Present for Each Other

“I made it for you!” my little three-year-old friend says shyly. Delighted, I stoop down to her level, and we take time to examine the precious gift, a string with a seashell on it. I ask her questions about it, and then, looking into her eyes, I thank her. She wraps her little arms around my neck, eyes sparkling, as if thanking me in return.

What an inner threshold she’s crossed! She’s taken the step from receiving the whole world as a gift, to consciously participating in the world, by offering it a gift of her own creation. But her act of giving wasn’t complete without my response, and it caused me to wonder: how often do we forget, not the joy of giving, but of receiving? How often do we experience genuine gratefulness? Do we take time to notice and appreciate the gifts the world gives us? And perhaps, the giver? To whom do we give thanks for the song of birds, for good food, for rain and sunshine?

Gratefulness is wholehearted participation in the world. I found this beautifully described by David Steindl-Rast in an essay on gratefulness,1 where he says: we notice and recognize a gift as a gift—as something given and not just taken for granted—with our thinking; we appreciate the gift with our feeling; and we complete the circle of gratefulness with our will, when we thank the giver, and they receive our gratitude. By saying “thank you,” we acknowledge our reciprocal relationship, and we acknowledge, yes, we belong together. Gratefulness connects us.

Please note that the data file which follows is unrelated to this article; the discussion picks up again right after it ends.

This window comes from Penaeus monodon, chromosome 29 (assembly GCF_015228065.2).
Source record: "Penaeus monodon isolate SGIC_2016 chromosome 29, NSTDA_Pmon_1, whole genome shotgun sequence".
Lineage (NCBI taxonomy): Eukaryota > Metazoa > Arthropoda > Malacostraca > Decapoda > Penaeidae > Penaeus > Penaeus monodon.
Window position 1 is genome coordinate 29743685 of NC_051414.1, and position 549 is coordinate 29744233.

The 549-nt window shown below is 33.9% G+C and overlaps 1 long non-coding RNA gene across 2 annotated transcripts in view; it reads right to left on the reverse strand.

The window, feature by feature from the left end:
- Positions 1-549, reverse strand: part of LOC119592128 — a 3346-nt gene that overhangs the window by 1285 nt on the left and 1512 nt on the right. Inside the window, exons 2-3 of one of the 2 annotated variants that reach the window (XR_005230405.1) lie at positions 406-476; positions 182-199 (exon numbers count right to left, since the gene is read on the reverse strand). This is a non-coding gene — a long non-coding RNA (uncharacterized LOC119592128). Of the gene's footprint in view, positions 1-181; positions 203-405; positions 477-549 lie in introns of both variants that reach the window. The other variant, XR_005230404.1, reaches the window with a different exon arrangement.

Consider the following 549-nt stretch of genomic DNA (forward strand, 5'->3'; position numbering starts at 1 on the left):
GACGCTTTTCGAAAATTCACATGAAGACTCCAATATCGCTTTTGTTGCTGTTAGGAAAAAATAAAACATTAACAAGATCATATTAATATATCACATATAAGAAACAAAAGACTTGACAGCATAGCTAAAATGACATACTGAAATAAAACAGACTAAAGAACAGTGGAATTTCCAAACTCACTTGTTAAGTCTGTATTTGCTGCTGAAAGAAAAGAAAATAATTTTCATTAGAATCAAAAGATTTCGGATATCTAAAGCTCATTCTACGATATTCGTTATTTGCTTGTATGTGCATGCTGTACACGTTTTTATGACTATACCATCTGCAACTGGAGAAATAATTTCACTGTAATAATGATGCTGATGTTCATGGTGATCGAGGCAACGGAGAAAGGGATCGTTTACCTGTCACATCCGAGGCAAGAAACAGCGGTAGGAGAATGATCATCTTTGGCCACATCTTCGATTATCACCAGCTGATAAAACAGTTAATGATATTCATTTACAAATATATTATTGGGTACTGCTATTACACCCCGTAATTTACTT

Gratefulness is also presence, devoted attention. It occurred to me that in English, the word “present” contains a dual meaning: present, as in fully “here”, open to and receptive of the other—and present, a gift, given to the other. Perhaps our presence, being present, is the greatest present we can give, and be grateful for, in each other.

At this threshold of a new year, we editors at the Goetheanum Weekly want to thank you, our readers and authors, for your active and supportive presence. We hope that these weekly offerings are gifts that continue to enrich and inspire your life through the coming year.

Image Statue of Saint Anne, Basilica of Saints Nazarius and Celsus, in the medieval citadel of Carcassonne, France. Photo: Laura Liska

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  1. David Steindl-Rast, “Surprise and Gratefulness” in Gratefulness, the Heart of Prayer, Paulist Press 1984.

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